“The biggest (schools) were Sam Houston and Incarnate Word. I talked to a few other schools but those are the ones I went on visits with,” Fritsch said. “What it really came down to was, my mom kind of put this in my head, she asked ‘Where would you want to go to school if you didn’t have track and field?’ Before I even thought about coming here for track and field it was one of the schools on my list of if I didn’t go anywhere, I’d go there. They have my major, they have my minors, it fit in well and I have friends and people from Sealy that are here, so it’s been a pretty comfortable decision.”

Seeing some familiar faces every so often certainly never hurts but there’s a fire that burns inside of him which was sparked during his playing days in Sealy that has made him want to be part of the legendary company people think of when inquiring about that town on I-10 between Houston and San Antonio.

“There are other guys out there; Ricky Seals-Jones is out there making it in the NFL and stuff. I always looked at that Eric Dickerson sign on the football field and thinking, 'I want to be that guy some time,' where you've made Sealy proud,” Fritsch said. “You're doing what you do for a town and you have the support that they have given me and I just, I'm in debt to them always.

“Sealy just has a big place in my heart, for sure,” he continued. “I could see myself going back there in a few years and settling down because that environment is what I like. I could see myself raising a family there. I mean, Sealy's just a great town, honestly, and to have all the friends and family and family friends there, it's good to know that those people have your back and you have their back.”

However, all of this could have just been an afterthought had Fritsch’s eventual high school jumping coach sat on his hands and let an opportunity to help him out pass by.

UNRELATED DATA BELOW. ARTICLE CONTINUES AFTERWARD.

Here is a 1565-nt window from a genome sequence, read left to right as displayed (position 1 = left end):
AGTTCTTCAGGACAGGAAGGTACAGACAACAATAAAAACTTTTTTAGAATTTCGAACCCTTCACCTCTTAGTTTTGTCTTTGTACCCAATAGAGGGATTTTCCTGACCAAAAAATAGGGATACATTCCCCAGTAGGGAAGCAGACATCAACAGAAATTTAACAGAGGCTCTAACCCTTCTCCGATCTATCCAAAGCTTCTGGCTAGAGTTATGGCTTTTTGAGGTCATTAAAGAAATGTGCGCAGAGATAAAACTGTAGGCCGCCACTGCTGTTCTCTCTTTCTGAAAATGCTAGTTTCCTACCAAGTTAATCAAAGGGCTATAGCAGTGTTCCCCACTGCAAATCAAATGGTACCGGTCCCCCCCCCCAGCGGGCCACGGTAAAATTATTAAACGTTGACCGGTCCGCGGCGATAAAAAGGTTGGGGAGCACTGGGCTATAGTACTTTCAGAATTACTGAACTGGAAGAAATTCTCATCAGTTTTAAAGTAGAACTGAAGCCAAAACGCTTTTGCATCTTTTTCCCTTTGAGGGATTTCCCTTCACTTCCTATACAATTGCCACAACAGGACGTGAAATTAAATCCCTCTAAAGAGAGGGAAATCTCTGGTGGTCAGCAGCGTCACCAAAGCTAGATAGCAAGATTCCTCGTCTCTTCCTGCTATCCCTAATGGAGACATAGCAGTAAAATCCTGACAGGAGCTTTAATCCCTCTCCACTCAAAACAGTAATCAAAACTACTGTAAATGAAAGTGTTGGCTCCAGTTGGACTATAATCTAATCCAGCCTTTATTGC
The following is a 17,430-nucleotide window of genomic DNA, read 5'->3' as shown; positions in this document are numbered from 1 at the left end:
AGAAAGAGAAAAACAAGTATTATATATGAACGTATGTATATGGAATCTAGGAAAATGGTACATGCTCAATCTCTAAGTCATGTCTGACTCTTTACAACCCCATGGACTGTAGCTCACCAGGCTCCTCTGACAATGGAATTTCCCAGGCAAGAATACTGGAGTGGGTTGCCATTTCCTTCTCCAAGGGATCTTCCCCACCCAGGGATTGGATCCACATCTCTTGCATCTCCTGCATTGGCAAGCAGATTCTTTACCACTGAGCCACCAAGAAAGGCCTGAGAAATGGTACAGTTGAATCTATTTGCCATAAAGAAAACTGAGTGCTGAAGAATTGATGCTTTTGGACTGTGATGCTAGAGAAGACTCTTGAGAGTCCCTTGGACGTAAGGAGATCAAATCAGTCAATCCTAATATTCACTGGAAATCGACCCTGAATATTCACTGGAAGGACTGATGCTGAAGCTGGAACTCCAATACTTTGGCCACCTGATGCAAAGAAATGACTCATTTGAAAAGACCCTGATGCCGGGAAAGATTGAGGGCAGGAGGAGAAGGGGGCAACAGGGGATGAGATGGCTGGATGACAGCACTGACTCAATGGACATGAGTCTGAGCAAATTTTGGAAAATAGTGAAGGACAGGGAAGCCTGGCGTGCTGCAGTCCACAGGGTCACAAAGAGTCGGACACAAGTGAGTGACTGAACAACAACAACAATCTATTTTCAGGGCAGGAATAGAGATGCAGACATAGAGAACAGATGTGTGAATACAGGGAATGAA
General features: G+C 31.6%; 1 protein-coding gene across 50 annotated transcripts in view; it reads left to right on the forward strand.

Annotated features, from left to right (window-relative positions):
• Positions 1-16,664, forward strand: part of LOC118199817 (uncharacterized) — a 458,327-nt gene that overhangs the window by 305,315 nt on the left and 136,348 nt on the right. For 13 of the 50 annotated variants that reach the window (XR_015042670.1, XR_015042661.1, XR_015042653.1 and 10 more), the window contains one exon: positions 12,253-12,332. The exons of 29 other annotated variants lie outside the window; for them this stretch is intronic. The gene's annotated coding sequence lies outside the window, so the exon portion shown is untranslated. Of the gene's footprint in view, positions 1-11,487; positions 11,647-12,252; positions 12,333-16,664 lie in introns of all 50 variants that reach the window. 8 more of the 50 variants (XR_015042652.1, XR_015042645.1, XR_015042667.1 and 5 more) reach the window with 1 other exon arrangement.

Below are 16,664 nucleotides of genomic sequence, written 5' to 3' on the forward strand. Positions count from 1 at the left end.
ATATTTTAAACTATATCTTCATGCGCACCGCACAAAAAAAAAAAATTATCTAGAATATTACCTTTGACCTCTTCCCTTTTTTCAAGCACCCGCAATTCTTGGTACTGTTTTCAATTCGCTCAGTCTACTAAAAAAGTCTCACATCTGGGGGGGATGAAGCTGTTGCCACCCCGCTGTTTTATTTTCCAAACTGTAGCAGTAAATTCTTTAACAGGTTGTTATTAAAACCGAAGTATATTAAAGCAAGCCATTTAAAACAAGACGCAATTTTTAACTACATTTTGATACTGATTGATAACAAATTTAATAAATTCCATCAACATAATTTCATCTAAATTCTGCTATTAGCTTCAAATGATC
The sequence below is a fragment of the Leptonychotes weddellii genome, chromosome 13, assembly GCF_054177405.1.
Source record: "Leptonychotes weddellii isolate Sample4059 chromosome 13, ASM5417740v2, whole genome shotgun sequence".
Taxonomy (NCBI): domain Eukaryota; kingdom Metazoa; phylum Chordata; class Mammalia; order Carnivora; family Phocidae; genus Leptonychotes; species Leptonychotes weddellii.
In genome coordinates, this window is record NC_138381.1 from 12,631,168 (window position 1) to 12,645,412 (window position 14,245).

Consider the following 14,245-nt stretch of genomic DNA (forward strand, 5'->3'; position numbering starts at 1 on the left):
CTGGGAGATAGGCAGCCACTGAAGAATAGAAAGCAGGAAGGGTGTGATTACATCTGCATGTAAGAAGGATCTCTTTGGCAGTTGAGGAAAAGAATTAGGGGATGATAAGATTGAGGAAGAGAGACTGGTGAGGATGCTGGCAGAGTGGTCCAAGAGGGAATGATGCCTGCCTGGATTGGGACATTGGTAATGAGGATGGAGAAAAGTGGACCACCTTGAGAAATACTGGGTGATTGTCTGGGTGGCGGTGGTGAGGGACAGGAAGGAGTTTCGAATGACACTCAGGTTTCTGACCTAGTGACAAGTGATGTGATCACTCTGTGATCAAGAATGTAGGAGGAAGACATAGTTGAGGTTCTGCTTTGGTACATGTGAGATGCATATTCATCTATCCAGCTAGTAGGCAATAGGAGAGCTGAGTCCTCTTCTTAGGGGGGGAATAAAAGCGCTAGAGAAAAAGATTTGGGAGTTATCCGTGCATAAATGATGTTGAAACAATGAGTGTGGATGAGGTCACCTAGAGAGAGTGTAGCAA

“I remember going to a track meet early on, my son was a couple years younger than him,” said Jeff Brandes, who owns and operates Visual Promotions in Sealy as his day job and coaches pole vaulters on top of that. “I was watching some of these kids and I saw (Clayton) walking across carrying a pole and I noticed his Mom was with him, it might have been seventh grade, eighth grade year. I saw him jump a few times and I thought that kid might have some potential, but I didn’t think too much of it other than the fact that I remember sitting back talking with my wife saying, ‘Should I or shouldn’t I?’ not real certain. Finally, I got the nerve I talked to his Mom and said, ‘Hey, who’s working with you guys? And would you like me to come out sometime?’”

The Fritschs accepted and before long a strong connection was made.

“I remember I went out and they were real opening and welcoming to it,” Brandes said. “I started working with them a little bit and I said, ‘If you like it, I can come back. If not, I’m cool.’ And we seemed to hit it off real well, I think after about two or three times he started calling me coach and I felt comfortable.

“Then he started trusting me and I think what’s very important in any athlete-coach relationship is you have trust, especially when your life’s dangerous in some cases,” he continued. “Once we gained that trust with one another, I realized that he’s got quite a bit of potential but I never knew exactly how much potential because our time was limited between baseball, football, basketball, a lot of different things; which all those things are really good but it was hard to identify exactly that one sport.

“I did feel like there was something there and I knew that if he could continue trusting in me and we could work together and he would even forgive me for some of my coaching mistakes that I made along the way then I knew that he could do something special,” Brandes said.